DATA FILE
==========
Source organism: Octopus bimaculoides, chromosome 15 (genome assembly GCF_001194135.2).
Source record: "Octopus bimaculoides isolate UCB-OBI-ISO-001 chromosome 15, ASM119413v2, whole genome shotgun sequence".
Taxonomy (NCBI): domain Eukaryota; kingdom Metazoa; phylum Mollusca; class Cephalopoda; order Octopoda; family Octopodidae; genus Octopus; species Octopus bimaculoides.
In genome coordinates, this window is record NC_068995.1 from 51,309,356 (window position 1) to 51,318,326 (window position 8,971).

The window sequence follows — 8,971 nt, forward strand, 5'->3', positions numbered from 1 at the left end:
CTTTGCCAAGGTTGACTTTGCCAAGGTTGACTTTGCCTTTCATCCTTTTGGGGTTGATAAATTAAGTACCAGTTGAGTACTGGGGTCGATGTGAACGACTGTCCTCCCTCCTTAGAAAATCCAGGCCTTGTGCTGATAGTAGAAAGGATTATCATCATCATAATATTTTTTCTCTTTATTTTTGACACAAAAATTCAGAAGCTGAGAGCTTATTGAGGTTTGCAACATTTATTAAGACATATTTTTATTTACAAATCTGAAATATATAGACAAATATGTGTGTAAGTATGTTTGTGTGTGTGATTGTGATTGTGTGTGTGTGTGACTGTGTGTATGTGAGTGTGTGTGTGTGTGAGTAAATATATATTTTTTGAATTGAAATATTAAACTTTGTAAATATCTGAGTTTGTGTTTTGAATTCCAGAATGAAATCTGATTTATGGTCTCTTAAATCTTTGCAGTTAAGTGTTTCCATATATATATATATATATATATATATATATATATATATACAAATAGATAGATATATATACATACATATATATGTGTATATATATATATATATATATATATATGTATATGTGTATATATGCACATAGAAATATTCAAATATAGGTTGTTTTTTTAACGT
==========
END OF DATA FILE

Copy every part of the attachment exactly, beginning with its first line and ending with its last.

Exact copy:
Source organism: Octopus bimaculoides, chromosome 15 (genome assembly GCF_001194135.2).
Source record: "Octopus bimaculoides isolate UCB-OBI-ISO-001 chromosome 15, ASM119413v2, whole genome shotgun sequence".
Taxonomy (NCBI): domain Eukaryota; kingdom Metazoa; phylum Mollusca; class Cephalopoda; order Octopoda; family Octopodidae; genus Octopus; species Octopus bimaculoides.
In genome coordinates, this window is record NC_068995.1 from 51,309,356 (window position 1) to 51,318,326 (window position 8,971).

The window sequence follows — 8,971 nt, forward strand, 5'->3', positions numbered from 1 at the left end:
CTTTGCCAAGGTTGACTTTGCCAAGGTTGACTTTGCCTTTCATCCTTTTGGGGTTGATAAATTAAGTACCAGTTGAGTACTGGGGTCGATGTGAACGACTGTCCTCCCTCCTTAGAAAATCCAGGCCTTGTGCTGATAGTAGAAAGGATTATCATCATCATAATATTTTTTCTCTTTATTTTTGACACAAAAATTCAGAAGCTGAGAGCTTATTGAGGTTTGCAACATTTATTAAGACATATTTTTATTTACAAATCTGAAATATATAGACAAATATGTGTGTAAGTATGTTTGTGTGTGTGATTGTGATTGTGTGTGTGTGTGACTGTGTGTATGTGAGTGTGTGTGTGTGTGAGTAAATATATATTTTTTGAATTGAAATATTAAACTTTGTAAATATCTGAGTTTGTGTTTTGAATTCCAGAATGAAATCTGATTTATGGTCTCTTAAATCTTTGCAGTTAAGTGTTTCCATATATATATATATATATATATATATATATATATATATACAAATAGATAGATATATATACATACATATATATGTGTATATATATATATATATATATATATATGTATATGTGTATATATGCACATAGAAATATTCAAATATAGGTTGTTTTTTTAACGT